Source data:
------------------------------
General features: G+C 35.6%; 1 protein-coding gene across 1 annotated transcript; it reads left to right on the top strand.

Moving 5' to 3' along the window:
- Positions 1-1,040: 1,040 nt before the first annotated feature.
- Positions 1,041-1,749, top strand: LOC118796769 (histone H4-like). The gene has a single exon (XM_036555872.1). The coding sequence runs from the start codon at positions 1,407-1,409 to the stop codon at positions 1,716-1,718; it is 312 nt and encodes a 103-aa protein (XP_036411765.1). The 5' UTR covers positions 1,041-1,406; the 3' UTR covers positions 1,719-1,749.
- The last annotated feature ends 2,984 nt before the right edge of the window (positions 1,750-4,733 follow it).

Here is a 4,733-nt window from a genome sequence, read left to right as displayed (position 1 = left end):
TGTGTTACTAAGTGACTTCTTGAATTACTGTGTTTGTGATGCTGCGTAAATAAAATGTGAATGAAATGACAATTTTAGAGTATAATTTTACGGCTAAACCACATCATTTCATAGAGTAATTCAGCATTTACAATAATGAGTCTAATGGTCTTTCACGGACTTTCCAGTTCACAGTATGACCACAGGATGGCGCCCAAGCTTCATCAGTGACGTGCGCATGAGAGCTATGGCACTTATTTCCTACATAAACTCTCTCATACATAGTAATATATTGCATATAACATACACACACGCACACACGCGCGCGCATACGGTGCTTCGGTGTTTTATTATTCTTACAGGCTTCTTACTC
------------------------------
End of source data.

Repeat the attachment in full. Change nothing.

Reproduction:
General features: G+C 35.6%; 1 protein-coding gene across 1 annotated transcript; it reads left to right on the top strand.

Moving 5' to 3' along the window:
- Positions 1-1,040: 1,040 nt before the first annotated feature.
- Positions 1,041-1,749, top strand: LOC118796769 (histone H4-like). The gene has a single exon (XM_036555872.1). The coding sequence runs from the start codon at positions 1,407-1,409 to the stop codon at positions 1,716-1,718; it is 312 nt and encodes a 103-aa protein (XP_036411765.1). The 5' UTR covers positions 1,041-1,406; the 3' UTR covers positions 1,719-1,749.
- The last annotated feature ends 2,984 nt before the right edge of the window (positions 1,750-4,733 follow it).

Here is a 4,733-nt window from a genome sequence, read left to right as displayed (position 1 = left end):
TGTGTTACTAAGTGACTTCTTGAATTACTGTGTTTGTGATGCTGCGTAAATAAAATGTGAATGAAATGACAATTTTAGAGTATAATTTTACGGCTAAACCACATCATTTCATAGAGTAATTCAGCATTTACAATAATGAGTCTAATGGTCTTTCACGGACTTTCCAGTTCACAGTATGACCACAGGATGGCGCCCAAGCTTCATCAGTGACGTGCGCATGAGAGCTATGGCACTTATTTCCTACATAAACTCTCTCATACATAGTAATATATTGCATATAACATACACACACGCACACACGCGCGCGCATACGGTGCTTCGGTGTTTTATTATTCTTACAGGCTTCTTACTC